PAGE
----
Now in Russian.. this is a snap. Hot lights, rubber hoses, and you'll understand EVERYTHING. That's right comrade. Maybe the brown Vodka will taste better than the liquid shoe polish, too.

As for me, whenever the start with that Nous thing, the Homousias are surely right behind. And from there.. it goes downhill from there. I mean, you get this guy putting the Nous thing around somebody's neck, the lights go off, and... well it isn't pretty.

You see the way I figure it, Checkov must have beamed down from the Starship Enterprise when he saw that "Bones" was going to start reading Lossky to O'Huru... and that's when he wrote "The Cherry Orchard".

On the whole, I'd recommend Mother Raphaella's book, "Living in Christ" as a spacer.

Anonymous said...

James TTH,
ROTFL! Uhuru...wasn't she in "The Kiss"? Nous, homousios, being/non-being...the beauty of all this really is, if someone just lives properly within an Orthodox framework you never need to spell homousios or know how to tie a nous. These things are manifest as realities in your life as it is conformed to the image of Christ. The Church says a theologian is one who prays, not the one with the most footnotes.

Grace said...

Given the major heft of this book, you'll get a kick out of the fact that I just picked it up for a light read a while back because, you know, I was just SO smart.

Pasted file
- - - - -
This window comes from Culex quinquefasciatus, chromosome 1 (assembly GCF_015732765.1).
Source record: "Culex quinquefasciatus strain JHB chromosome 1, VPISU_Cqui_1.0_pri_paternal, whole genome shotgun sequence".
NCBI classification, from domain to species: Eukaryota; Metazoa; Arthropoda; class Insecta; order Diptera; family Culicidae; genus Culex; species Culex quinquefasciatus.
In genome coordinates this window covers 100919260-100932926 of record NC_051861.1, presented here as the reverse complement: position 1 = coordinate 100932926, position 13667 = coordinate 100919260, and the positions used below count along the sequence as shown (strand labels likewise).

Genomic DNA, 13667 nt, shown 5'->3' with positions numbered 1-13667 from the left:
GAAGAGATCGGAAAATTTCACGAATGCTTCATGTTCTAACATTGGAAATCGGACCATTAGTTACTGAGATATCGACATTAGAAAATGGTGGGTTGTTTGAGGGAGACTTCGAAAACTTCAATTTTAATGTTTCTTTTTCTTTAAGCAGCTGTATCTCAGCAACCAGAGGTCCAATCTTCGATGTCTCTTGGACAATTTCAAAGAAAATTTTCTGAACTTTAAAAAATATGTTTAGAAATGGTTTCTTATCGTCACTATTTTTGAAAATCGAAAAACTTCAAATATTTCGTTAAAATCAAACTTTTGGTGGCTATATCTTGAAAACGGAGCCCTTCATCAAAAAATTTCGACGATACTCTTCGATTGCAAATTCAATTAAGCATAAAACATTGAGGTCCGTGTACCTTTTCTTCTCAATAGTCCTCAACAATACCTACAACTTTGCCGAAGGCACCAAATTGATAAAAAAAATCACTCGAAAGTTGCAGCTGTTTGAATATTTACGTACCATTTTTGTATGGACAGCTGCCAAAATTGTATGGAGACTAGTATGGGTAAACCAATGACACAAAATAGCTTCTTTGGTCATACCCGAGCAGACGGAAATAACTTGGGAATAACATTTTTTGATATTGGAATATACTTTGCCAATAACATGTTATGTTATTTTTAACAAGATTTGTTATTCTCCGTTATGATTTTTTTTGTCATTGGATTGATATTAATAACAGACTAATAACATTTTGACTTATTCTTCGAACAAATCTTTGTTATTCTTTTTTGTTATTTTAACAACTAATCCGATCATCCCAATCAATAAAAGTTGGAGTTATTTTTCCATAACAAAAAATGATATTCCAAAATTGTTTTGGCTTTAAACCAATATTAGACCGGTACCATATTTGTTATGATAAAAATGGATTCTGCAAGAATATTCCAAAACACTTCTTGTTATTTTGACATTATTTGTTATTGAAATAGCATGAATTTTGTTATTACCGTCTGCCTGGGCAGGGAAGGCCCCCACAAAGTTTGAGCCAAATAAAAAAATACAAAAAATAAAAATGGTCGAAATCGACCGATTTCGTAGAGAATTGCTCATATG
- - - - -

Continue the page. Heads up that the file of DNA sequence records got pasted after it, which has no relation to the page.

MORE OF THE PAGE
Well ... several hundred "huh?s" later, I quietly retired the book back to a box somewhere. I think I did actually pick up one or two ideas from it, and they were good ones. But yes, I wouldn't approach it again without a paid staff of translators.

Or maybe, as you're saying, you keep another book around to give you a breather. In my case, I'm thinking it might be Winnie-the-Pooh.

Anonymous said...

I made the mistake of borrowing "Being As Communion" by Zizoulas last year and cried Uncle before the end of the first chapter!

I'm always thinking about the next book, but this post confirms something I've come to realize recently - that I race through my reading far too often.

Just reading something for beginner's such as "The Orthodox Way" is so loaded with profound sentences that my head spins.